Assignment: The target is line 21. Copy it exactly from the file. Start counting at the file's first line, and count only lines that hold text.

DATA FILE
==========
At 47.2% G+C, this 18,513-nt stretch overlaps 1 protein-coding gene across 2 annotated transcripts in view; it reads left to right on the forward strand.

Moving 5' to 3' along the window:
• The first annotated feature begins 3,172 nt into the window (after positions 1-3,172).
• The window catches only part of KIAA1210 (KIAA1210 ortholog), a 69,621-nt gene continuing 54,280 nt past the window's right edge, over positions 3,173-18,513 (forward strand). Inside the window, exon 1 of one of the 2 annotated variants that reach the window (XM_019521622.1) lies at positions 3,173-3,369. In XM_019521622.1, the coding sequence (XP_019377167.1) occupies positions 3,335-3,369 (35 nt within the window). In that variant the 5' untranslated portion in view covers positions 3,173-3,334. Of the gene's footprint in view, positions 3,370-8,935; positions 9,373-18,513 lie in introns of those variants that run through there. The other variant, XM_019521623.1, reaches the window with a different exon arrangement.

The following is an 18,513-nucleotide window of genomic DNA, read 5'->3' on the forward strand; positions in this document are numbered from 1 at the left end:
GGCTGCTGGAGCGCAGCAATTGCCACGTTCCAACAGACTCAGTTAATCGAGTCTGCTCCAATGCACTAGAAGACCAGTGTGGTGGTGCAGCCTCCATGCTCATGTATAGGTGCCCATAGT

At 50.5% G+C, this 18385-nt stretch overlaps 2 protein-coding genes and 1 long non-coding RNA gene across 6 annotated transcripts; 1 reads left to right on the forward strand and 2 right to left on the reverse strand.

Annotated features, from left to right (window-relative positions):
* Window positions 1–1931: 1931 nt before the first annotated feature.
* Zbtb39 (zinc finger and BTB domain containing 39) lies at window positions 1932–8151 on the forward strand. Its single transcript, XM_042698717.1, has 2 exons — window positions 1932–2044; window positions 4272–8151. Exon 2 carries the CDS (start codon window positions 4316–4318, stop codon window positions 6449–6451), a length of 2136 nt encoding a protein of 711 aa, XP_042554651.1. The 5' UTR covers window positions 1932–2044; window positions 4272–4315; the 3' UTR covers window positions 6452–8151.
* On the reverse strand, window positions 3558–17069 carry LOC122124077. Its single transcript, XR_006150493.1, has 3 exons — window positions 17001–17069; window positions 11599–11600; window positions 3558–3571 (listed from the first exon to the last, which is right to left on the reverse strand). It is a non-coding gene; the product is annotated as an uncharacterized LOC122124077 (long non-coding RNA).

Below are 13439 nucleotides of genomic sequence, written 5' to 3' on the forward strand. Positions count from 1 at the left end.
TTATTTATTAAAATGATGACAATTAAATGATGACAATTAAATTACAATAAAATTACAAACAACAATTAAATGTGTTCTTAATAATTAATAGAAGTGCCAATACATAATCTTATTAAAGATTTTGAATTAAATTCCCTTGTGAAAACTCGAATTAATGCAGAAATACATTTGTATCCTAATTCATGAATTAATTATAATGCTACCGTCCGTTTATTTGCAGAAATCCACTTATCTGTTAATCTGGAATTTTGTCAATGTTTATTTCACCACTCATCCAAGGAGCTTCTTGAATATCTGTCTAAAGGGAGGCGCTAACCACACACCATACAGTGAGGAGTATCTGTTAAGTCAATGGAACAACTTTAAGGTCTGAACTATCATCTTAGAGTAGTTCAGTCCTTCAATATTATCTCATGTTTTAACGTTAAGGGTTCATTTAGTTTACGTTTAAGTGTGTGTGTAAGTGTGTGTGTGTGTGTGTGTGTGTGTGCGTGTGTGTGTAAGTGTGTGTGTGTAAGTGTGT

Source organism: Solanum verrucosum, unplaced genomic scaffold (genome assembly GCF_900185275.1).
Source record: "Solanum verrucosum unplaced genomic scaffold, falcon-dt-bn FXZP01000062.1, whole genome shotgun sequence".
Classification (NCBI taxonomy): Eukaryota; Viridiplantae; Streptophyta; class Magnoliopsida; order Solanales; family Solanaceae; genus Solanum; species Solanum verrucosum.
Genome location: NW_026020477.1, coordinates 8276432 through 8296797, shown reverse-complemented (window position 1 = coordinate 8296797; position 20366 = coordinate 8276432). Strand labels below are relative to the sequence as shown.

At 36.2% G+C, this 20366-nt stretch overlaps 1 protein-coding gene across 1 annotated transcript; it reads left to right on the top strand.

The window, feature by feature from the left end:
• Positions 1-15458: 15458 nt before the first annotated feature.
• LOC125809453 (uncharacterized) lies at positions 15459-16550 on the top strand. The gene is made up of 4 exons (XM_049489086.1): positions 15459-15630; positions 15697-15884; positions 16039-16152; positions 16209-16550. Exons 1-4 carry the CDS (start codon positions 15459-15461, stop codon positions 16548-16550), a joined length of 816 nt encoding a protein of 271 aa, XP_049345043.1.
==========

• LOC125809453 (uncharacterized) lies at positions 15459-16550 on the top strand. The gene is made up of 4 exons (XM_049489086.1): positions 15459-15630; positions 15697-15884; positions 16039-16152; positions 16209-16550. Exons 1-4 carry the CDS (start codon positions 15459-15461, stop codon positions 16548-16550), a joined length of 816 nt encoding a protein of 271 aa, XP_049345043.1.